By Staff Report
Sep. 7, 2011
A Dear Juggler:
Consider this from the employee’s point of view. They are bound to ask themselves the following questions: why should I continue working here? What’s in it for me?
They will look at the compensation package, the challenge of the work, the flexibility, the fun, or the prospect of continuous employment. Then employees will ask: ‘will I have another job to go to–one that I want–right after leaving? My income must continue so I can support my family/lifestyle; what guarantees do I have? How will my workload change? How about the type of work I will do?’
Armed with this perspective, go to your employees and ask them what concerns need to be answered. Work with your people collaboratively. Ask for their ideas.
LEARN MORE: ReadRetention Strategies That Respond to Worker Values.
The information contained in this article is intended to provide useful information on the topic covered, but should not be construed as legal advice or a legal opinion. Also remember that state laws may differ from the federal law.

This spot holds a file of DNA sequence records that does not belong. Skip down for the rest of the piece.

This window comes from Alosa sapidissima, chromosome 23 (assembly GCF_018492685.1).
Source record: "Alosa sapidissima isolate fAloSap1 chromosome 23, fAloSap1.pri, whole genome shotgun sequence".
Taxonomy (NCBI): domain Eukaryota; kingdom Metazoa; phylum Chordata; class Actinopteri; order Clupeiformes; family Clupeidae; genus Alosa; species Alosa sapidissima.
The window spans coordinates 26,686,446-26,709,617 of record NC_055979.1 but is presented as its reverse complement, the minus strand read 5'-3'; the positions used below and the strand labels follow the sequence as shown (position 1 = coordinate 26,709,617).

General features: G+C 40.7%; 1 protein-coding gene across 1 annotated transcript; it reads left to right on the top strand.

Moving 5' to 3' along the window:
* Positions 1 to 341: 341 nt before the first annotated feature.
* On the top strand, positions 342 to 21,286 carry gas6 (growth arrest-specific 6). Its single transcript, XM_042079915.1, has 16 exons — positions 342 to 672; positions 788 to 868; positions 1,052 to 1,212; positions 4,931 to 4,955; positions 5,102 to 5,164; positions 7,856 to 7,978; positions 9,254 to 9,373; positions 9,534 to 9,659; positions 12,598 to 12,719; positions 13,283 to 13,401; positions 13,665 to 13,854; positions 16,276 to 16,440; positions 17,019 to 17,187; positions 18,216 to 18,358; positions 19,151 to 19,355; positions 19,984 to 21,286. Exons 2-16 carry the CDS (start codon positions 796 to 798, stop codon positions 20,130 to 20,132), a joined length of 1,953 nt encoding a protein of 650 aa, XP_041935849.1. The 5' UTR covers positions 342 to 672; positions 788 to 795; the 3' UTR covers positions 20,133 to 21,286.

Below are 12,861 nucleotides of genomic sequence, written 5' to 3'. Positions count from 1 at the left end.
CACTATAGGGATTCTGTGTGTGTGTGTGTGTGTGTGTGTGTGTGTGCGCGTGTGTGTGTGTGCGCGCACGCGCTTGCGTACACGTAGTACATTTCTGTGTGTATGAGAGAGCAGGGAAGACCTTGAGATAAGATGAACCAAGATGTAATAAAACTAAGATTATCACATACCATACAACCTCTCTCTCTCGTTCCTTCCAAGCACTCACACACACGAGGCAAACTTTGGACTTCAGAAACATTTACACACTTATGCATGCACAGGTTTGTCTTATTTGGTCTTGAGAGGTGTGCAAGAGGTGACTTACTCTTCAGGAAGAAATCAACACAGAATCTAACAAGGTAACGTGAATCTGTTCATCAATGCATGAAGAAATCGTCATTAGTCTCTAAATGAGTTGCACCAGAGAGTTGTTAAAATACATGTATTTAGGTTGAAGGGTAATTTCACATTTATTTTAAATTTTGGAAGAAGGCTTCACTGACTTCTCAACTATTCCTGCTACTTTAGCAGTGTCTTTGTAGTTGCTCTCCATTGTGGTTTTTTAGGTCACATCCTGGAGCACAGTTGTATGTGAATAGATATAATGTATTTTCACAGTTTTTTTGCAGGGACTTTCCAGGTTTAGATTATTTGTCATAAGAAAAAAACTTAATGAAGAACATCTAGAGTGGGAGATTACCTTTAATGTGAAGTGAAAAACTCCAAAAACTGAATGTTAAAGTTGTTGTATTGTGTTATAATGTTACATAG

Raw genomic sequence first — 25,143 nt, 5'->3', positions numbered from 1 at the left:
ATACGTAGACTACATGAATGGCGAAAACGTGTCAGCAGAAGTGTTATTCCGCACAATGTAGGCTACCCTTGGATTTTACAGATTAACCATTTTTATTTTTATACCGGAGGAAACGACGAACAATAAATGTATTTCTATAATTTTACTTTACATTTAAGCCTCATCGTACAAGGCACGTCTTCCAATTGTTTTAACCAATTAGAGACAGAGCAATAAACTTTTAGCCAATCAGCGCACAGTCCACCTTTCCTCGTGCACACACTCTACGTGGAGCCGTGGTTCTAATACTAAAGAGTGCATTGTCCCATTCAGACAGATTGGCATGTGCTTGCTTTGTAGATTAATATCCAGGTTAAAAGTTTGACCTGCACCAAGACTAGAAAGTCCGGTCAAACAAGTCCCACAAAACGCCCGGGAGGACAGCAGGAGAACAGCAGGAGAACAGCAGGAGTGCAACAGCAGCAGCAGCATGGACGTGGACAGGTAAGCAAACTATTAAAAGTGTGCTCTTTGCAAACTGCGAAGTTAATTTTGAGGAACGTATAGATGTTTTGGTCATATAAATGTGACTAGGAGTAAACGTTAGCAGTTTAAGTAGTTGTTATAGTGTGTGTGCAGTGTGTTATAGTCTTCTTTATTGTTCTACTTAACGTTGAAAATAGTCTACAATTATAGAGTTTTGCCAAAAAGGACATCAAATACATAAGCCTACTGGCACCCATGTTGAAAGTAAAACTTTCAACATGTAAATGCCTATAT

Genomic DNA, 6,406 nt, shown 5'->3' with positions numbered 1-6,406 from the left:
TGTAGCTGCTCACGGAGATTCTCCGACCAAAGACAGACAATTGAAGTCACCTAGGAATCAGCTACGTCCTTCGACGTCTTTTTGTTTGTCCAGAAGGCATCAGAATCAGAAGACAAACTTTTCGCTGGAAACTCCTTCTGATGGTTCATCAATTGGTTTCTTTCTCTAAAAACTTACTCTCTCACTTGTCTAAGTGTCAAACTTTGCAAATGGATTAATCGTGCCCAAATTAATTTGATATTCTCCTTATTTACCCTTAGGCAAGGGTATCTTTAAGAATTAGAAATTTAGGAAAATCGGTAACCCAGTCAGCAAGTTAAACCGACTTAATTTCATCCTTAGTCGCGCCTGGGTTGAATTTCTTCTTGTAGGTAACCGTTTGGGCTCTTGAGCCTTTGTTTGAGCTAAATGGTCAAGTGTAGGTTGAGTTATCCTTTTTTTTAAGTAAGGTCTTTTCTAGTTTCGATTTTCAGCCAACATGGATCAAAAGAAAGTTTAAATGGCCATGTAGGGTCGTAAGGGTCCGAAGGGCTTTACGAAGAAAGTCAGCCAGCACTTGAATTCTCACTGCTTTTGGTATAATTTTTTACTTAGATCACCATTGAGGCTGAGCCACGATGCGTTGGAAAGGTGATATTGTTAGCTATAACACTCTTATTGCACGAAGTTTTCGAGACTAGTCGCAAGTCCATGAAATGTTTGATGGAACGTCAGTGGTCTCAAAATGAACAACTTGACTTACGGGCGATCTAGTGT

We build robust scheduling & attendance software for businesses with 500+ frontline workers. With custom BI reporting and demand-driven scheduling, we help our customers reduce labor spend and increase profitability across their business. It's as simple as that.
HR AdministrationRest and lunch break laws in every US state
Summary Federal law does not require meal or rest breaks Some states have laws requiring meal and rest ...
Staffing ManagementWhat is labor forecasting?
Summary Labor forecasting helps businesses determine where, when, what kind, and how many employees are...
demand forecasting, labor forecasting, labor modeling, staffing
Staffing ManagementHow staffing agencies can better manage a remote workforce
Summary As remote work continues its rise, modern workforce management technology is being adopted – st...
remote employees, scheduling, staffing, time and attendance management